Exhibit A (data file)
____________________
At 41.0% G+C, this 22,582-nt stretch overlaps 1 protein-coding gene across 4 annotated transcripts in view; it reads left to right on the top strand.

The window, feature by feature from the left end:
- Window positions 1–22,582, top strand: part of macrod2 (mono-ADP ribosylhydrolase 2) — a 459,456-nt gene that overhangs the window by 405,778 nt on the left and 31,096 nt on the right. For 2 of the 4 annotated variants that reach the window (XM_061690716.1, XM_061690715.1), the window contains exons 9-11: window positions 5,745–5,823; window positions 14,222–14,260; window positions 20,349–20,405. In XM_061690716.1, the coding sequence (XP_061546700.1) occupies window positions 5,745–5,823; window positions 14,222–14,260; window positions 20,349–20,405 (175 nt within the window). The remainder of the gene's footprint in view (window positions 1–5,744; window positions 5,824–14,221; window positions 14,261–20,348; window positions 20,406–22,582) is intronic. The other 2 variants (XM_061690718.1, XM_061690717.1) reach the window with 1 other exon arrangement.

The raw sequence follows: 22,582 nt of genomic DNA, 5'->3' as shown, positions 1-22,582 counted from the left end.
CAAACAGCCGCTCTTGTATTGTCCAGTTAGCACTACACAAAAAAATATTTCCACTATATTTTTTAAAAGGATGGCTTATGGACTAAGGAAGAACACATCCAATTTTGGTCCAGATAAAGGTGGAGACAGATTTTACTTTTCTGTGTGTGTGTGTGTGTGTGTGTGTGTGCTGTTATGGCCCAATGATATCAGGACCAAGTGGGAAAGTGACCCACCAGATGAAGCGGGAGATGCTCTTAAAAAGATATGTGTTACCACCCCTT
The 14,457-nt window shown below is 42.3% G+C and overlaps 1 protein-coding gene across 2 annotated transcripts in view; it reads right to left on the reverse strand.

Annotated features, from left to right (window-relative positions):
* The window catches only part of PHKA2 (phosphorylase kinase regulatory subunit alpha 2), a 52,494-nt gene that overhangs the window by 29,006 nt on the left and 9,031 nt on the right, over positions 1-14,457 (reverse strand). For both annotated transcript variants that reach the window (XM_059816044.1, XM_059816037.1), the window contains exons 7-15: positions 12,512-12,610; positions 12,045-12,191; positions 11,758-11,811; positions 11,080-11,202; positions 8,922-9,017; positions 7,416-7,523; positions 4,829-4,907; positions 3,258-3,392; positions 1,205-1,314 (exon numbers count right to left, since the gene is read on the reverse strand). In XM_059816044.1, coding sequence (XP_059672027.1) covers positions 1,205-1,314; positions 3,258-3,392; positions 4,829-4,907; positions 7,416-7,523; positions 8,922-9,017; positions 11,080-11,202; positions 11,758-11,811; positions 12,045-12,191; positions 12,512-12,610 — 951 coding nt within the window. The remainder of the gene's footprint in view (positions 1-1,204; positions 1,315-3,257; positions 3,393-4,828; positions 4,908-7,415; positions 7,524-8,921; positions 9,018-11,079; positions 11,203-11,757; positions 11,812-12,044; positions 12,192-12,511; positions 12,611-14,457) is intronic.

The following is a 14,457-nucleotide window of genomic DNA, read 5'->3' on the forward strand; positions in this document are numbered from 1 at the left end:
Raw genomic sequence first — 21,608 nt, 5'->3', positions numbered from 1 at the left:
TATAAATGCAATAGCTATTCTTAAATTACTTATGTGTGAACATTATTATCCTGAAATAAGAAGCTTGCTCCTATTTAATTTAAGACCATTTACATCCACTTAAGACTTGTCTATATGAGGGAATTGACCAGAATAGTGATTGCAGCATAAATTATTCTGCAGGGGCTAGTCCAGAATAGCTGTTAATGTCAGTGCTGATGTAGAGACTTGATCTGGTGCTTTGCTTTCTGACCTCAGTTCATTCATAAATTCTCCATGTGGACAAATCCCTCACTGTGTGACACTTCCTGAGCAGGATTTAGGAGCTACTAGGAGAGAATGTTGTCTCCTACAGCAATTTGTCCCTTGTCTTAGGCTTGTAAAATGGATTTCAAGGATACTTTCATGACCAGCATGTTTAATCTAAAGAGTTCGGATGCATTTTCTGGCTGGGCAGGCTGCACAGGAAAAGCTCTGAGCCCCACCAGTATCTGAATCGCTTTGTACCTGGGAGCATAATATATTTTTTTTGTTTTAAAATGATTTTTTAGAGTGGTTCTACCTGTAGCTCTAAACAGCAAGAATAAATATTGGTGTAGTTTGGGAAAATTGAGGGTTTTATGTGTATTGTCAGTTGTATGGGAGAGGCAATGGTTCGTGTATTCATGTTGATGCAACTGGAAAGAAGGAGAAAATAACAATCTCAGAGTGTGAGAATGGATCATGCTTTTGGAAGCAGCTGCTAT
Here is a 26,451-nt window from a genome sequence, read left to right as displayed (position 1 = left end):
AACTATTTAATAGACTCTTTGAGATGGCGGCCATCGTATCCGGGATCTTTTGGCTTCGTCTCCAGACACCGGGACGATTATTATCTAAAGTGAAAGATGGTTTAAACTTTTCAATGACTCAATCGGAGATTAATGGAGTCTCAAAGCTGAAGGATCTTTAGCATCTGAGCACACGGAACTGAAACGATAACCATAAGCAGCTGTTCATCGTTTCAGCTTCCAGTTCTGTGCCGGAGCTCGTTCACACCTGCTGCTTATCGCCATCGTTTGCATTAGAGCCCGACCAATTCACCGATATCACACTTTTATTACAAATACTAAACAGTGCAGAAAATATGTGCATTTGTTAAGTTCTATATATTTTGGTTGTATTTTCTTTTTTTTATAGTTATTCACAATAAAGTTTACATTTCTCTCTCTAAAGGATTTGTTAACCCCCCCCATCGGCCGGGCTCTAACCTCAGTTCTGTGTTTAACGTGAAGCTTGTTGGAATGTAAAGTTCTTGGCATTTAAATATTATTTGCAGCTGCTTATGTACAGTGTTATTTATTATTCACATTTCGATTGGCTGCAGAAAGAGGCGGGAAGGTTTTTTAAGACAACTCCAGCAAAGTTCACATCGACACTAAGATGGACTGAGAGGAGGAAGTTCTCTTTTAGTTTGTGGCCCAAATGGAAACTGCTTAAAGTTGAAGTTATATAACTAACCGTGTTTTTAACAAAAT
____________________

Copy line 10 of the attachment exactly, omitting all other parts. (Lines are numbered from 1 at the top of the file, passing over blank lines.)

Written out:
Raw genomic sequence first — 21,608 nt, 5'->3', positions numbered from 1 at the left: